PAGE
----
As an academic, it’s very tempting to develop your work in private, among fellow scholars, to refine and refine and refine it until you are wholly confident with your vision, and then unleash it as a peer-reviewed manuscript to the world. I don’t really want to do this with this project; in fact, I don’t think I can do it with this project, because if I did, I would risk drawing incorrect conclusions, misinterpreting the period I’m writing about, missing out on a lot of rich detail that can only be learned from the people I’m writing about. Every time I talk to a new person, I learn new details that support, refute, or complicate arguments that I want to make. In the late phases of writing the manuscript, that can make things tricky — especially if I learn things that contradict a hunch I had — but if you want to get it right, you have to be prepared to jettison the points you want to make when they don’t line up with what you learn.


Isn’t he just quoting from these long emails to avoid writing a full newsletter? you ask. Caught me. After doing some intense revising of Chapter 7 (record industry), I’m doing so to Chapter 1 (academy/Yale), and haven’t yet generated the brainpower for a fully new newsletter. Steven’s insights are richer than mine, anyway! I do have some thoughts brewing about presentism, though, so check back next week and perhaps you’ll find out something about that.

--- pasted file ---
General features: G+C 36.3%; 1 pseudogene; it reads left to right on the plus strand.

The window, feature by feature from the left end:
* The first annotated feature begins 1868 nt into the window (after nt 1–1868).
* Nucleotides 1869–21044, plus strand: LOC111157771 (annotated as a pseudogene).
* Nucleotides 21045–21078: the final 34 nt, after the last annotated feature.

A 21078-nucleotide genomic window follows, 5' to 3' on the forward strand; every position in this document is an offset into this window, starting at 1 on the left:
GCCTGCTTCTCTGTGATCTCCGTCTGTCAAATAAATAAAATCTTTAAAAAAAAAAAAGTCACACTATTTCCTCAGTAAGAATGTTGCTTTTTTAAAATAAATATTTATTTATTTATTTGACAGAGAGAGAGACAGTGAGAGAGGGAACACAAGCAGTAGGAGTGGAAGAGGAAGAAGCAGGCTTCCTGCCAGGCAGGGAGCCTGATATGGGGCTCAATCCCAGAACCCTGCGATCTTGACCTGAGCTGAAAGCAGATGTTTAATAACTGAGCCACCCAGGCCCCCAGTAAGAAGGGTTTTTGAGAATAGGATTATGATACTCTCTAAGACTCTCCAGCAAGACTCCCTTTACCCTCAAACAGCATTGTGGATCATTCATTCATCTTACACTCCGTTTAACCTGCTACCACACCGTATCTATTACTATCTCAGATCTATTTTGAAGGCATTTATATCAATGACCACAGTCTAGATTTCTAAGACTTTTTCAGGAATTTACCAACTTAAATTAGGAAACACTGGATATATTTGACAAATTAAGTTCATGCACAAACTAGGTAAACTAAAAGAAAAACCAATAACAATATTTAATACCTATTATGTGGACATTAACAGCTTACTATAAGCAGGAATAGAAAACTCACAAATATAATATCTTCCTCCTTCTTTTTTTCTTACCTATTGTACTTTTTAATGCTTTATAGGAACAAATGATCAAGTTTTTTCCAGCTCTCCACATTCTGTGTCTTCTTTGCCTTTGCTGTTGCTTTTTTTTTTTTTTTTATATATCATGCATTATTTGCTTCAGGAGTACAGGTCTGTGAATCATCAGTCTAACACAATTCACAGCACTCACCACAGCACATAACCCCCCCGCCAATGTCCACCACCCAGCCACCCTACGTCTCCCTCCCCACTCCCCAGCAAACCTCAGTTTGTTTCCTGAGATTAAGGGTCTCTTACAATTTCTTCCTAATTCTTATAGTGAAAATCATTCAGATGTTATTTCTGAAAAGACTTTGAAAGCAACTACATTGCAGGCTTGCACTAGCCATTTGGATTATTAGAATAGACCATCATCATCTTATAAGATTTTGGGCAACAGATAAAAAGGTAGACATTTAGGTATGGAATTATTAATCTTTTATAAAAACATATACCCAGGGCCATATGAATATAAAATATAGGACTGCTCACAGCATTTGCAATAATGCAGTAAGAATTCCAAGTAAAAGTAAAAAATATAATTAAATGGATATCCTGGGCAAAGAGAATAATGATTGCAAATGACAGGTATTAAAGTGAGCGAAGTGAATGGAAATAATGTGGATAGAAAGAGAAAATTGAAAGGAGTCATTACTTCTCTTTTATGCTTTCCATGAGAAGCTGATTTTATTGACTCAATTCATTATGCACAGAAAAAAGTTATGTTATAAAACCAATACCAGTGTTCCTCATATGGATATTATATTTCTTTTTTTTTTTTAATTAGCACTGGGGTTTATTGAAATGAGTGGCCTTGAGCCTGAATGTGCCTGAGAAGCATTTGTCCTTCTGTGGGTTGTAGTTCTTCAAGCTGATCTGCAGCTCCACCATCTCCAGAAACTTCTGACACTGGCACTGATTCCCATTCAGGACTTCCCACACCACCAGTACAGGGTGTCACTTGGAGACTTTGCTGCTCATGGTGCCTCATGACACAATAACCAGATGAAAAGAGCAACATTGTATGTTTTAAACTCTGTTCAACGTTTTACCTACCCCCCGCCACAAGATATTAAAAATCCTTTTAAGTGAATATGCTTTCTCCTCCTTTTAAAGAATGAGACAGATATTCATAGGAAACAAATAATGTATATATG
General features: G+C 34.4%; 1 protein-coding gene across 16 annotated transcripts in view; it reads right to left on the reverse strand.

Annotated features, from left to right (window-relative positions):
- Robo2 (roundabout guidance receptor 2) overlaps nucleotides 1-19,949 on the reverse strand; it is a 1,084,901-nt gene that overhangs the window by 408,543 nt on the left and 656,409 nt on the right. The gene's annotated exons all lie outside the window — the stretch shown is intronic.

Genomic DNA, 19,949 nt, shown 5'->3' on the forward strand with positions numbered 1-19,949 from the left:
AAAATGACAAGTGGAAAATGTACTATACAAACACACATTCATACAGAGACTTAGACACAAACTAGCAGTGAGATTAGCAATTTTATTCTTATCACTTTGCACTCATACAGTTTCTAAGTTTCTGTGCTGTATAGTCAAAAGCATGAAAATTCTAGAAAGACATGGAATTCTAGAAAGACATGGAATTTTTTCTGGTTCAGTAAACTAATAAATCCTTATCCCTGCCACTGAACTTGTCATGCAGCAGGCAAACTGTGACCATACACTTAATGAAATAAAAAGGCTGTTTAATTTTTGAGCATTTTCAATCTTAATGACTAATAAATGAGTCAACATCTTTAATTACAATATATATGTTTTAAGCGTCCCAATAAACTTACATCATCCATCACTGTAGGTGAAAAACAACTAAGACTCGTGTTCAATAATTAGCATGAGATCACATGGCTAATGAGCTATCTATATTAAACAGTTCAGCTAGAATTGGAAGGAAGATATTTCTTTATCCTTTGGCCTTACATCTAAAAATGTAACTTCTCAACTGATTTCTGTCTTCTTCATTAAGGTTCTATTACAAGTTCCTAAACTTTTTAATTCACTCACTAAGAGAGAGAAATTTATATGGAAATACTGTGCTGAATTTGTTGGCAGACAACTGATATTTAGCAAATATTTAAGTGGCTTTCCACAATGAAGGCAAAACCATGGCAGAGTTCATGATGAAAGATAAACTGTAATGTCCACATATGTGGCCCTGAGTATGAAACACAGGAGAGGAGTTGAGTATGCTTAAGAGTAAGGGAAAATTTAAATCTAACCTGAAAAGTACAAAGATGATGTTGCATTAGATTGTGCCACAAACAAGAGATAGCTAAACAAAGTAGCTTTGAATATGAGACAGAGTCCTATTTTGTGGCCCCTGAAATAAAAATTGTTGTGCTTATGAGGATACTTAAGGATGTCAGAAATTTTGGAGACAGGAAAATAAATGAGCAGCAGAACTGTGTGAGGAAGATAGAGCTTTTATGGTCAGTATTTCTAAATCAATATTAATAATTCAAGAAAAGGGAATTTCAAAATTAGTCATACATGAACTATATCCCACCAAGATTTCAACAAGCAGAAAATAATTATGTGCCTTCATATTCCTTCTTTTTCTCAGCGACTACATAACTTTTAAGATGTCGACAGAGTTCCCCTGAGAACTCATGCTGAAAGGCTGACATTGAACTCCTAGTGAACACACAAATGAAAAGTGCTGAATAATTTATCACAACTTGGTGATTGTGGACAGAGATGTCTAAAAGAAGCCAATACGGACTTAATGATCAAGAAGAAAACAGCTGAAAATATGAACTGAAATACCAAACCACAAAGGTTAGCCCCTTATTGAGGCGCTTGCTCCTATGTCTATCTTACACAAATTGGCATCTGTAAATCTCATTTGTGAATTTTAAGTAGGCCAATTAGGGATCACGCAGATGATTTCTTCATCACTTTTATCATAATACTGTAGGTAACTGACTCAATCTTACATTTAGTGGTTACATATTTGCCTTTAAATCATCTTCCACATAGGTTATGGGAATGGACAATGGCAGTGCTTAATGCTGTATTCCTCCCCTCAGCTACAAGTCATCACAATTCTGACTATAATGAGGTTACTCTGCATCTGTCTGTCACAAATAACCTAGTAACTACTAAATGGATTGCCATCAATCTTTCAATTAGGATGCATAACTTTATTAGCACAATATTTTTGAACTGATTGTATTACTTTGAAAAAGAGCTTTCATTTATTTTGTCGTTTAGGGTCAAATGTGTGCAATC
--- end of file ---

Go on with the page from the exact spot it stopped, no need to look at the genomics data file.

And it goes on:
Also check out this awesome new album, by Eighth Blackbird, Will Oldham, and Bryce Dessner, that I wrote liner notes for. It’s got music by Dessner, Oldham, and Julius Eastman, and it’s really great, especially this new arrangement of “New Partner”: